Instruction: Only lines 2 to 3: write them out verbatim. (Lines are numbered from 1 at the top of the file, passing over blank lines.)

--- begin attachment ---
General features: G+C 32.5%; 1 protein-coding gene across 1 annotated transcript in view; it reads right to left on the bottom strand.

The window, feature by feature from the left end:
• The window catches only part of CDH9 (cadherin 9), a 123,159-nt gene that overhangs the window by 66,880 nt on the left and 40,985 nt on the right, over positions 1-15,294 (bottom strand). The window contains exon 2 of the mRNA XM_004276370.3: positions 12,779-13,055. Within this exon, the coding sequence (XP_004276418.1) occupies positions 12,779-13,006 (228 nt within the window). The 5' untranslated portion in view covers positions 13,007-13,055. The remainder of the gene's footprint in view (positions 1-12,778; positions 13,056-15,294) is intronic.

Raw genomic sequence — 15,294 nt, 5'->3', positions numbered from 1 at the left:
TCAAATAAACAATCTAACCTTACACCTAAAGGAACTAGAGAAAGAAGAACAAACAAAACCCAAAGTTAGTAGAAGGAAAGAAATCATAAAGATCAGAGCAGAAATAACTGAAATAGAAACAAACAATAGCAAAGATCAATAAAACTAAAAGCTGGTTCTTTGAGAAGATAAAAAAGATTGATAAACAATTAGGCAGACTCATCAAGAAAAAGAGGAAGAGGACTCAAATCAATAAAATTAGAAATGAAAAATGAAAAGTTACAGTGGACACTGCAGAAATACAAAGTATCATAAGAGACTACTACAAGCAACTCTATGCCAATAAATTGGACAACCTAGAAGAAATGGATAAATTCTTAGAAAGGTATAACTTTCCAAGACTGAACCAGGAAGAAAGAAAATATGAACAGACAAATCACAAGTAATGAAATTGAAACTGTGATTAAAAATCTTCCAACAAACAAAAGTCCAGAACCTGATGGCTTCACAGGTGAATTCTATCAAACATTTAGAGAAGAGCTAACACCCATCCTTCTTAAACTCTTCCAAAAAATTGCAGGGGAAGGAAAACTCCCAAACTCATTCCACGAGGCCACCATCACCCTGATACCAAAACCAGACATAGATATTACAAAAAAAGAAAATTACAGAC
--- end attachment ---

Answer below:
The window, feature by feature from the left end:
• The window catches only part of CDH9 (cadherin 9), a 123,159-nt gene that overhangs the window by 66,880 nt on the left and 40,985 nt on the right, over positions 1-15,294 (bottom strand). The window contains exon 2 of the mRNA XM_004276370.3: positions 12,779-13,055. Within this exon, the coding sequence (XP_004276418.1) occupies positions 12,779-13,006 (228 nt within the window). The 5' untranslated portion in view covers positions 13,007-13,055. The remainder of the gene's footprint in view (positions 1-12,778; positions 13,056-15,294) is intronic.